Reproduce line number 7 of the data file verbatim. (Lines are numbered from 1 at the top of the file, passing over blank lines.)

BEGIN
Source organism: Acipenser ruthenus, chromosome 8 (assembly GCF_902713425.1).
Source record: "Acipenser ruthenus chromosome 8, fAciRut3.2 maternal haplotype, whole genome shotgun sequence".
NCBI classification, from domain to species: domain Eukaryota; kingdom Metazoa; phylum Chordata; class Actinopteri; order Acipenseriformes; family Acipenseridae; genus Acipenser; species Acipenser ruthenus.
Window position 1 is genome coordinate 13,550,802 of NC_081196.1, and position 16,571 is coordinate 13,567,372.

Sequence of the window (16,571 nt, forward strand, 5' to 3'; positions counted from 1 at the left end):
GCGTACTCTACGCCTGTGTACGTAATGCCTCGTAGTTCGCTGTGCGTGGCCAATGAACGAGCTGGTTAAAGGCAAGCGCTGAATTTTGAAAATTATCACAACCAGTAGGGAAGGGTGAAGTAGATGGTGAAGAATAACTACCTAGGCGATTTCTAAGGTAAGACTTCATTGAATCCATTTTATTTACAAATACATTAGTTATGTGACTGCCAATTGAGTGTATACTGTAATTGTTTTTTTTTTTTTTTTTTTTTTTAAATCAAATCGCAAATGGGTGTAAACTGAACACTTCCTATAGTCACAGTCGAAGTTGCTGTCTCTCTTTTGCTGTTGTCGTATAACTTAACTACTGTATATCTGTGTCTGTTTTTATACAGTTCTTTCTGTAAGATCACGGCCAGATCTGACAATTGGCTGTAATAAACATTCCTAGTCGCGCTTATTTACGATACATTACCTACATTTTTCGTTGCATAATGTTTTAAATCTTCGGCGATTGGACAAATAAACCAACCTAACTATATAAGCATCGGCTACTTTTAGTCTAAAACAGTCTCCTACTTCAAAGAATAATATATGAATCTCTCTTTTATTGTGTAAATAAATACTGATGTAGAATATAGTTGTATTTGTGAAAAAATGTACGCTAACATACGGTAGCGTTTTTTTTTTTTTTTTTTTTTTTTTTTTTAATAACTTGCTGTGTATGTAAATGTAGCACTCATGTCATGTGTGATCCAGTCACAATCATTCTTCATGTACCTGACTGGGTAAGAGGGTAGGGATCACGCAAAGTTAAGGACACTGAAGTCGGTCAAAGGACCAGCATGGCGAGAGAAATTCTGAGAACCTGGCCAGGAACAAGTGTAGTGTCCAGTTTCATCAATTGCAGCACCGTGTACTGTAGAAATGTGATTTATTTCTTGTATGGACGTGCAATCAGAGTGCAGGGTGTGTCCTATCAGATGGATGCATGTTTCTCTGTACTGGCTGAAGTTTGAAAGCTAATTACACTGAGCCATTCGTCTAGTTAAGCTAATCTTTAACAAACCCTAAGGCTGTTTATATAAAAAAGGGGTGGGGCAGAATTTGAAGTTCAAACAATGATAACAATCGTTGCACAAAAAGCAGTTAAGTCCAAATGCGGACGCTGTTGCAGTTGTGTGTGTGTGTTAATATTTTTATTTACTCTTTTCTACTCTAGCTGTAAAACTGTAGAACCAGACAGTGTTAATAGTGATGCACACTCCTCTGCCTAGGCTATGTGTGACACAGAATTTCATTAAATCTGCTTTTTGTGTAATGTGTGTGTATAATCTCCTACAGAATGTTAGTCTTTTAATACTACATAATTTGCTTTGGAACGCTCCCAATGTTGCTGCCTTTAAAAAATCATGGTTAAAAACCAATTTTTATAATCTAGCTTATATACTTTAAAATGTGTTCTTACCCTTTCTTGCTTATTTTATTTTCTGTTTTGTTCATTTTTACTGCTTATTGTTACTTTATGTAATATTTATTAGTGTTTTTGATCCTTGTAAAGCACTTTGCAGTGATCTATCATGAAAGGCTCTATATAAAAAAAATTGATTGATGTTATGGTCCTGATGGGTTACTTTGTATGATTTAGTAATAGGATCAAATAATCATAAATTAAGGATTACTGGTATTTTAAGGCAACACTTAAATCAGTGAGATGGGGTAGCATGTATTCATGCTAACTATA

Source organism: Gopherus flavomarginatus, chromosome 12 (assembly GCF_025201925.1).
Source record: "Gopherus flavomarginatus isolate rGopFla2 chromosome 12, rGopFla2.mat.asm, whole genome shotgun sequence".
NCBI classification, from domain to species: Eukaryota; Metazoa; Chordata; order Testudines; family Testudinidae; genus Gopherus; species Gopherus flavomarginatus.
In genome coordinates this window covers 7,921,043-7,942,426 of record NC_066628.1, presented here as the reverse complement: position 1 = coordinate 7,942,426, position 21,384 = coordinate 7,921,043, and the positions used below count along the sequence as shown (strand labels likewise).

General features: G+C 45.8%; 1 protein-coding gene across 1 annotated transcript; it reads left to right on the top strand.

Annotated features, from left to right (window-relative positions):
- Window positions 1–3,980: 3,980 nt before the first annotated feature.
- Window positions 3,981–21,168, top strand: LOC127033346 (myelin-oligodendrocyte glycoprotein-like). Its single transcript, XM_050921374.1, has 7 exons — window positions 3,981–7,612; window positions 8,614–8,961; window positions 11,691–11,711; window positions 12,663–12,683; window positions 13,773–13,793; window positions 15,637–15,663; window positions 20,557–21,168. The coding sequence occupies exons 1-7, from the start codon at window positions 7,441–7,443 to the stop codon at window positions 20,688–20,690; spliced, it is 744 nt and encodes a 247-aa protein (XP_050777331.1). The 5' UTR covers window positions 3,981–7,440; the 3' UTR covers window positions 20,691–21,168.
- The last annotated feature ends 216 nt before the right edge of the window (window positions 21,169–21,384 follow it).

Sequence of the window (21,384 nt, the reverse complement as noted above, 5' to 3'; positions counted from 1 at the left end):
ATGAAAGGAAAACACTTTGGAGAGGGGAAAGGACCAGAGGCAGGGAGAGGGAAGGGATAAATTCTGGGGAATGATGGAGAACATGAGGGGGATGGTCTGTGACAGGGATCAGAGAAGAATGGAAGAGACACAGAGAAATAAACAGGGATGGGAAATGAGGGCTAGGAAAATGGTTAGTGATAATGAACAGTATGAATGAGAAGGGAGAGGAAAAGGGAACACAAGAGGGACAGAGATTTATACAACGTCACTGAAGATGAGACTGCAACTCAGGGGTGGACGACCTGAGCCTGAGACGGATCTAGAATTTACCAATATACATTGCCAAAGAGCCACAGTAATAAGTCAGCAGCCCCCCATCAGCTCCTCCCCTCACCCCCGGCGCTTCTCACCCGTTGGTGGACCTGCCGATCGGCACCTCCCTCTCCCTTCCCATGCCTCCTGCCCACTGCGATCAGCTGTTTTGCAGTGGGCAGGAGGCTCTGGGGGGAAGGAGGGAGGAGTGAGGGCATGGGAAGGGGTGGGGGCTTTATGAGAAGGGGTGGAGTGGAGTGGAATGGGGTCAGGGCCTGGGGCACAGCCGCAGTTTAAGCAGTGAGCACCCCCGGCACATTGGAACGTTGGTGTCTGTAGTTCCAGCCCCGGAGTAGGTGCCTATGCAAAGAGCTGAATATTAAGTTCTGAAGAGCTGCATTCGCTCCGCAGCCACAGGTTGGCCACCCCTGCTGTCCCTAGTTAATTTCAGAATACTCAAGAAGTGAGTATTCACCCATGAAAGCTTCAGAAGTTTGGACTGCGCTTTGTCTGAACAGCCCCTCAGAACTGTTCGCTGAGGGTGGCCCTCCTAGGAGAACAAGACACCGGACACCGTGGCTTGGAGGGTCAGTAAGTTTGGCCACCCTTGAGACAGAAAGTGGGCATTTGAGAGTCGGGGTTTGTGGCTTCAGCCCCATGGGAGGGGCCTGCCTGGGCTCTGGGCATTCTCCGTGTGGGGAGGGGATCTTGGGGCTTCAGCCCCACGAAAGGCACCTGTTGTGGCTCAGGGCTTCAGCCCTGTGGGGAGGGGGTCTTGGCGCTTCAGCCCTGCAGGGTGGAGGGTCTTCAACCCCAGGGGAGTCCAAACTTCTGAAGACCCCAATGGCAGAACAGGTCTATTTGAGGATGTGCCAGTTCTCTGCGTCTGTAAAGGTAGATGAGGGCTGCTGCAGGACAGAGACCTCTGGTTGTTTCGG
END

Source organism: Gopherus flavomarginatus, chromosome 12 (assembly GCF_025201925.1).